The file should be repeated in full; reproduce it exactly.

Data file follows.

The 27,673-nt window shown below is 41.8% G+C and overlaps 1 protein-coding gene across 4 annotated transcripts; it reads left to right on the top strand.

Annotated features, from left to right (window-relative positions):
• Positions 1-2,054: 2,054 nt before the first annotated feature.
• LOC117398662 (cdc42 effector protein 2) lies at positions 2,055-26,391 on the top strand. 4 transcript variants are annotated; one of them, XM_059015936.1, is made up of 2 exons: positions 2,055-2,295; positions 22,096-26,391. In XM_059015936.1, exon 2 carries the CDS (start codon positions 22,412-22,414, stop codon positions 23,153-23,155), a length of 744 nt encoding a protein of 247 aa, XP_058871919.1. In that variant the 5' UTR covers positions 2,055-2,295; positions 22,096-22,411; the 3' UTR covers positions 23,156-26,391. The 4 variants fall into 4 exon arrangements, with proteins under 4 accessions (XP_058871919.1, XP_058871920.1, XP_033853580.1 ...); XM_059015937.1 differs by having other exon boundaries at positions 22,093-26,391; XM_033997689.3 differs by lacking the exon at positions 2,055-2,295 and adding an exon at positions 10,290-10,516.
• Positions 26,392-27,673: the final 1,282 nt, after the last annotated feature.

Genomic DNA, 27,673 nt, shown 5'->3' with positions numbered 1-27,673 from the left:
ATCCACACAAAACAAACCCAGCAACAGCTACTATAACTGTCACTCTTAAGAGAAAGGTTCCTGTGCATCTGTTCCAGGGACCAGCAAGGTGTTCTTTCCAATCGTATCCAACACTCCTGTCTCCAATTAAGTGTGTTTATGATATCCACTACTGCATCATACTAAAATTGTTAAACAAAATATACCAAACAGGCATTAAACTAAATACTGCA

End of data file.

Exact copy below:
The 27,673-nt window shown below is 41.8% G+C and overlaps 1 protein-coding gene across 4 annotated transcripts; it reads left to right on the top strand.

Annotated features, from left to right (window-relative positions):
• Positions 1-2,054: 2,054 nt before the first annotated feature.
• LOC117398662 (cdc42 effector protein 2) lies at positions 2,055-26,391 on the top strand. 4 transcript variants are annotated; one of them, XM_059015936.1, is made up of 2 exons: positions 2,055-2,295; positions 22,096-26,391. In XM_059015936.1, exon 2 carries the CDS (start codon positions 22,412-22,414, stop codon positions 23,153-23,155), a length of 744 nt encoding a protein of 247 aa, XP_058871919.1. In that variant the 5' UTR covers positions 2,055-2,295; positions 22,096-22,411; the 3' UTR covers positions 23,156-26,391. The 4 variants fall into 4 exon arrangements, with proteins under 4 accessions (XP_058871919.1, XP_058871920.1, XP_033853580.1 ...); XM_059015937.1 differs by having other exon boundaries at positions 22,093-26,391; XM_033997689.3 differs by lacking the exon at positions 2,055-2,295 and adding an exon at positions 10,290-10,516.
• Positions 26,392-27,673: the final 1,282 nt, after the last annotated feature.

Genomic DNA, 27,673 nt, shown 5'->3' with positions numbered 1-27,673 from the left:
ATCCACACAAAACAAACCCAGCAACAGCTACTATAACTGTCACTCTTAAGAGAAAGGTTCCTGTGCATCTGTTCCAGGGACCAGCAAGGTGTTCTTTCCAATCGTATCCAACACTCCTGTCTCCAATTAAGTGTGTTTATGATATCCACTACTGCATCATACTAAAATTGTTAAACAAAATATACCAAACAGGCATTAAACTAAATACTGCA